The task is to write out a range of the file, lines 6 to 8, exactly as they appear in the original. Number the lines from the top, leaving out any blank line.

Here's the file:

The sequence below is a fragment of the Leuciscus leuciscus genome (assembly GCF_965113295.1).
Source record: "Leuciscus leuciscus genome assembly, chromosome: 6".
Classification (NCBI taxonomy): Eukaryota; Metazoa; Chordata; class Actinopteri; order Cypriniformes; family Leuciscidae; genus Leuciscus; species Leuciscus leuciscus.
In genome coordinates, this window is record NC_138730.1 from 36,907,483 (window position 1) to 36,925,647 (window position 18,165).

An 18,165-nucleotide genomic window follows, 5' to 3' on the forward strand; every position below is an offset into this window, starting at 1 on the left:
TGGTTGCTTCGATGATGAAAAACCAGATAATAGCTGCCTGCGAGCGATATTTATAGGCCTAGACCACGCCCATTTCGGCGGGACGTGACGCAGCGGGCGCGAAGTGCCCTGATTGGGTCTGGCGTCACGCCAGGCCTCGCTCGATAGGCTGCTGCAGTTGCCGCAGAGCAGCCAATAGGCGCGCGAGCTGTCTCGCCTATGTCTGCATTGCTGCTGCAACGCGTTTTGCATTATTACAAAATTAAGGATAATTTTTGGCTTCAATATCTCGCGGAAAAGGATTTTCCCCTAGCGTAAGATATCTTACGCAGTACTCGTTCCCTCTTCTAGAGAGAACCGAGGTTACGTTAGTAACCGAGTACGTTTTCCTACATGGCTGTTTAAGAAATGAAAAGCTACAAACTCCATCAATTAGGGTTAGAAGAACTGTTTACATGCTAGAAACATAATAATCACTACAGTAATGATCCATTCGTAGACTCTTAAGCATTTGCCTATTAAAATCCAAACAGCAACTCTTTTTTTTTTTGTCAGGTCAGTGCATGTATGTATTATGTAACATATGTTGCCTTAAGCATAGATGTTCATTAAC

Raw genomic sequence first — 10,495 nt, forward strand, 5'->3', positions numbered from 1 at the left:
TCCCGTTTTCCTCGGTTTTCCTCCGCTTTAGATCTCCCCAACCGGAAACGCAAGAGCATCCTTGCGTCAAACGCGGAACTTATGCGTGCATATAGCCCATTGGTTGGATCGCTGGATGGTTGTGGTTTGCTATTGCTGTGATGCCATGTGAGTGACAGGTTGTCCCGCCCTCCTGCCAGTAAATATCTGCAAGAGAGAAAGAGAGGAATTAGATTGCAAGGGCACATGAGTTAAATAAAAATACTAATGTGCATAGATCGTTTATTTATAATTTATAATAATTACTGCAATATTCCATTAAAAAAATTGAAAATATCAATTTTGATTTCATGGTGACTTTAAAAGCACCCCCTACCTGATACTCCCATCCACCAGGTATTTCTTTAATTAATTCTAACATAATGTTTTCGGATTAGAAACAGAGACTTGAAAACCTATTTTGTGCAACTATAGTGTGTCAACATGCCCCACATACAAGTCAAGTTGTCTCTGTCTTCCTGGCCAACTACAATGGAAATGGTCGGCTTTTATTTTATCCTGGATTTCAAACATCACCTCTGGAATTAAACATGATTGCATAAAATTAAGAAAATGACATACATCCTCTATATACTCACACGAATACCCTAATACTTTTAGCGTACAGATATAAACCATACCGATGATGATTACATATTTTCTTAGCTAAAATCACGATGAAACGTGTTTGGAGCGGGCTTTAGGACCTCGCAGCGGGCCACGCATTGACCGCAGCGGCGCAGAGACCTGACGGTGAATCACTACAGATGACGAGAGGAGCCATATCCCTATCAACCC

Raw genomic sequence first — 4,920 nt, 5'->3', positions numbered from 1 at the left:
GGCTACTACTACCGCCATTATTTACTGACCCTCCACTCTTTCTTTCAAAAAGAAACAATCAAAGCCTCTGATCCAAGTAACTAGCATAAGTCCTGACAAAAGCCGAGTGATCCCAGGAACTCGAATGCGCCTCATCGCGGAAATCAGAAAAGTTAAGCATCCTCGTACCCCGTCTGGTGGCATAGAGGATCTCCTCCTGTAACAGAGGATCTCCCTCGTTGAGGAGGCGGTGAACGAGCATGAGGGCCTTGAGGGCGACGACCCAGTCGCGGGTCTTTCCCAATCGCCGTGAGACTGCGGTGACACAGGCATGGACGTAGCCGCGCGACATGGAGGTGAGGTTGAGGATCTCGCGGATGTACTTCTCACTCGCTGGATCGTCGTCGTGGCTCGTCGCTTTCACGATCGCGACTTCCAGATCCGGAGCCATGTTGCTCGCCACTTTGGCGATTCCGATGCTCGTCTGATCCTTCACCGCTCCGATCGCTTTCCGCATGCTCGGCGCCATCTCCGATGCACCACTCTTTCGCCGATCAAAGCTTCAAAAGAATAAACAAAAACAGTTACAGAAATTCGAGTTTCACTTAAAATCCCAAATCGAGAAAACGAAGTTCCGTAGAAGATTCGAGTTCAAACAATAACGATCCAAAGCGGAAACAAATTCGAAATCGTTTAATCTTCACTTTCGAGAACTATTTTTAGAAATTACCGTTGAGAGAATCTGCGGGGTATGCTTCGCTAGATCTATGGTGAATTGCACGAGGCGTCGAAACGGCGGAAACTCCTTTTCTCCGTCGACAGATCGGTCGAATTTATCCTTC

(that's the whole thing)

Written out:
TGGTTGCTTCGATGATGAAAAACCAGATAATAGCTGCCTGCGAGCGATATTTATAGGCCTAGACCACGCCCATTTCGGCGGGACGTGACGCAGCGGGCGCGAAGTGCCCTGATTGGGTCTGGCGTCACGCCAGGCCTCGCTCGATAGGCTGCTGCAGTTGCCGCAGAGCAGCCAATAGGCGCGCGAGCTGTCTCGCCTATGTCTGCATTGCTGCTGCAACGCGTTTTGCATTATTACAAAATTAAGGATAATTTTTGGCTTCAATATCTCGCGGAAAAGGATTTTCCCCTAGCGTAAGATATCTTACGCAGTACTCGTTCCCTCTTCTAGAGAGAACCGAGGTTACGTTAGTAACCGAGTACGTTTTCCTACATGGCTGTTTAAGAAATGAAAAGCTACAAACTCCATCAATTAGGGTTAGAAGAACTGTTTACATGCTAGAAACATAATAATCACTACAGTAATGATCCATTCGTAGACTCTTAAGCATTTGCCTATTAAAATCCAAACAGCAACTCTTTTTTTTTTTGTCAGGTCAGTGCATGTATGTATTATGTAACATATGTTGCCTTAAGCATAGATGTTCATTAAC

Raw genomic sequence first — 10,495 nt, forward strand, 5'->3', positions numbered from 1 at the left:
TCCCGTTTTCCTCGGTTTTCCTCCGCTTTAGATCTCCCCAACCGGAAACGCAAGAGCATCCTTGCGTCAAACGCGGAACTTATGCGTGCATATAGCCCATTGGTTGGATCGCTGGATGGTTGTGGTTTGCTATTGCTGTGATGCCATGTGAGTGACAGGTTGTCCCGCCCTCCTGCCAGTAAATATCTGCAAGAGAGAAAGAGAGGAATTAGATTGCAAGGGCACATGAGTTAAATAAAAATACTAATGTGCATAGATCGTTTATTTATAATTTATAATAATTACTGCAATATTCCATTAAAAAAATTGAAAATATCAATTTTGATTTCATGGTGACTTTAAAAGCACCCCCTACCTGATACTCCCATCCACCAGGTATTTCTTTAATTAATTCTAACATAATGTTTTCGGATTAGAAACAGAGACTTGAAAACCTATTTTGTGCAACTATAGTGTGTCAACATGCCCCACATACAAGTCAAGTTGTCTCTGTCTTCCTGGCCAACTACAATGGAAATGGTCGGCTTTTATTTTATCCTGGATTTCAAACATCACCTCTGGAATTAAACATGATTGCATAAAATTAAGAAAATGACATACATCCTCTATATACTCACACGAATACCCTAATACTTTTAGCGTACAGATATAAACCATACCGATGATGATTACATATTTTCTTAGCTAAAATCACGATGAAACGTGTTTGGAGCGGGCTTTAGGACCTCGCAGCGGGCCACGCATTGACCGCAGCGGCGCAGAGACCTGACGGTGAATCACTACAGATGACGAGAGGAGCCATATCCCTATCAACCC